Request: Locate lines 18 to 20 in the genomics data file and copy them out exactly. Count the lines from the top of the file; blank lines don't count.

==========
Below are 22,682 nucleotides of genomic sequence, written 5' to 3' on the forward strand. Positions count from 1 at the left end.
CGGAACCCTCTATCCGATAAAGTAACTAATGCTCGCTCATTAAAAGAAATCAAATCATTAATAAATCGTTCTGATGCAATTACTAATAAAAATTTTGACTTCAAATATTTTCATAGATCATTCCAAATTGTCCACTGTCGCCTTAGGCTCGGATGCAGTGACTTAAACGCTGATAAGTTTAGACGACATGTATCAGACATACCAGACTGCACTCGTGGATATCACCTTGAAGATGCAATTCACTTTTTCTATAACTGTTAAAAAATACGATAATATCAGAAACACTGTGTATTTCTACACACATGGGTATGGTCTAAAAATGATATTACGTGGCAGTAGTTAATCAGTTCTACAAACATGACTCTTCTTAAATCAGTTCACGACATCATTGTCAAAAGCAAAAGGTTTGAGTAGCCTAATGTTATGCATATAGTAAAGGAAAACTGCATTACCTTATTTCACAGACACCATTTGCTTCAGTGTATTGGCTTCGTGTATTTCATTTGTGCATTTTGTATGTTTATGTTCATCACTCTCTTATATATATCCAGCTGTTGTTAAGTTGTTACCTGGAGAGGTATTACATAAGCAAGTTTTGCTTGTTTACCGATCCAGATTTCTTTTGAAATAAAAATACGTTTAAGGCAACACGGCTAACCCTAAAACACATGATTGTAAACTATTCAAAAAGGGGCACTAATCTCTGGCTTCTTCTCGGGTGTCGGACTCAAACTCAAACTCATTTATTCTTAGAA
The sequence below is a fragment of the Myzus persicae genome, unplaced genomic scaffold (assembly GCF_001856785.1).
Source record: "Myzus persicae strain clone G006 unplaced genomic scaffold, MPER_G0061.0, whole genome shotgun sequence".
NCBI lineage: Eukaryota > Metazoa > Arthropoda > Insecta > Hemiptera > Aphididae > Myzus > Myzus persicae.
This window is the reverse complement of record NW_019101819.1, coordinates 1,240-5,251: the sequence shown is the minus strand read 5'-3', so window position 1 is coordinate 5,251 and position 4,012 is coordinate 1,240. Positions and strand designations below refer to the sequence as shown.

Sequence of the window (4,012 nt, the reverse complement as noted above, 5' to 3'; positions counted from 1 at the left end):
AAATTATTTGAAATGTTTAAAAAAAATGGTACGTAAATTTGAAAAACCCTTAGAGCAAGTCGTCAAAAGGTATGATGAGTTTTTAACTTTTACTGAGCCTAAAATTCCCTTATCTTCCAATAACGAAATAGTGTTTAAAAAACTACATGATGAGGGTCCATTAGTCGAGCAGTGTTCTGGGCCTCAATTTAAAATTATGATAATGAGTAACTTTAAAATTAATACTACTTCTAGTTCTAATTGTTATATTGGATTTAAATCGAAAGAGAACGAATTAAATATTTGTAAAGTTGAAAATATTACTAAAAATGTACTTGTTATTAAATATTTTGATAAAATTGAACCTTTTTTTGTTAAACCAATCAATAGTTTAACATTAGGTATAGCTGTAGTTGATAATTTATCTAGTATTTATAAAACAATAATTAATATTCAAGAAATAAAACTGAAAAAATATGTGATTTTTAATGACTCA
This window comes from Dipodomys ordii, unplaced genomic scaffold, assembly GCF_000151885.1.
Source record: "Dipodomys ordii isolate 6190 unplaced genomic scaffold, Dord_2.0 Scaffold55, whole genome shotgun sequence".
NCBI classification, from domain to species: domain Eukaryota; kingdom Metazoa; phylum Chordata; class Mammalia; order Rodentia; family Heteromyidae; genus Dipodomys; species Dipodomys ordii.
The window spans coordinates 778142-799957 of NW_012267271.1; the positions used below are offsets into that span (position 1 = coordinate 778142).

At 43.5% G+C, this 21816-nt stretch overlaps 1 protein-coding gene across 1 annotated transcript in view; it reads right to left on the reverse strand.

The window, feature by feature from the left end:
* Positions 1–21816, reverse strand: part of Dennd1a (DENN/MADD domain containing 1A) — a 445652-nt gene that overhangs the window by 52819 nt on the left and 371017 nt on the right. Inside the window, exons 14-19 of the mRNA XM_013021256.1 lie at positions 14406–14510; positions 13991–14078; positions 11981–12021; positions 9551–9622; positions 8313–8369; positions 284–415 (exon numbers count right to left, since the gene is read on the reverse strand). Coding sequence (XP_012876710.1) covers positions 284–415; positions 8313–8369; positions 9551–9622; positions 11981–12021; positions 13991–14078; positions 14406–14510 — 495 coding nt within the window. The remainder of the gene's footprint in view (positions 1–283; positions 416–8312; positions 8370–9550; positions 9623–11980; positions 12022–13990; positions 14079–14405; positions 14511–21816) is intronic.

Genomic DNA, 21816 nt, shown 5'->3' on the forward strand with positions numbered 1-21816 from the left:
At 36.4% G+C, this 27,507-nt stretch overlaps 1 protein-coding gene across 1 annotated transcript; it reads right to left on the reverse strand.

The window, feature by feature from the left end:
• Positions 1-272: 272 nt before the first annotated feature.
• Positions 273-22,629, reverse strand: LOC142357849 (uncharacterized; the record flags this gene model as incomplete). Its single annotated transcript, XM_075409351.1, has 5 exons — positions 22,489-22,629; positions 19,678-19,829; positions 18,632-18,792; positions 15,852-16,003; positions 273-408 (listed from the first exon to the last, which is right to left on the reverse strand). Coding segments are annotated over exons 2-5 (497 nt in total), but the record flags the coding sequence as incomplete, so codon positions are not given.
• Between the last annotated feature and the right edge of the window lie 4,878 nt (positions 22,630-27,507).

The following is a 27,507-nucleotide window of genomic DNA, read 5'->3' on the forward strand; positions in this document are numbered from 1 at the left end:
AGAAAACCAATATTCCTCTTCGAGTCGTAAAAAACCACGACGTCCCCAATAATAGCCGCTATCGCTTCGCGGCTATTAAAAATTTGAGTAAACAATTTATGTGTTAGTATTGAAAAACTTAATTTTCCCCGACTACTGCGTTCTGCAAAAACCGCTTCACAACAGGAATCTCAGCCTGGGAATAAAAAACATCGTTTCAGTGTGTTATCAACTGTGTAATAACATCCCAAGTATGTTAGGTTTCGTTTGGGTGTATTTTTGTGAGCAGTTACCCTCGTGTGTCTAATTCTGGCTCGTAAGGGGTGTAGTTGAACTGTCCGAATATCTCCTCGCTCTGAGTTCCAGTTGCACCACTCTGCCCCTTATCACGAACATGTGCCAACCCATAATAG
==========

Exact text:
The window, feature by feature from the left end:
• Positions 1-272: 272 nt before the first annotated feature.
• Positions 273-22,629, reverse strand: LOC142357849 (uncharacterized; the record flags this gene model as incomplete). Its single annotated transcript, XM_075409351.1, has 5 exons — positions 22,489-22,629; positions 19,678-19,829; positions 18,632-18,792; positions 15,852-16,003; positions 273-408 (listed from the first exon to the last, which is right to left on the reverse strand). Coding segments are annotated over exons 2-5 (497 nt in total), but the record flags the coding sequence as incomplete, so codon positions are not given.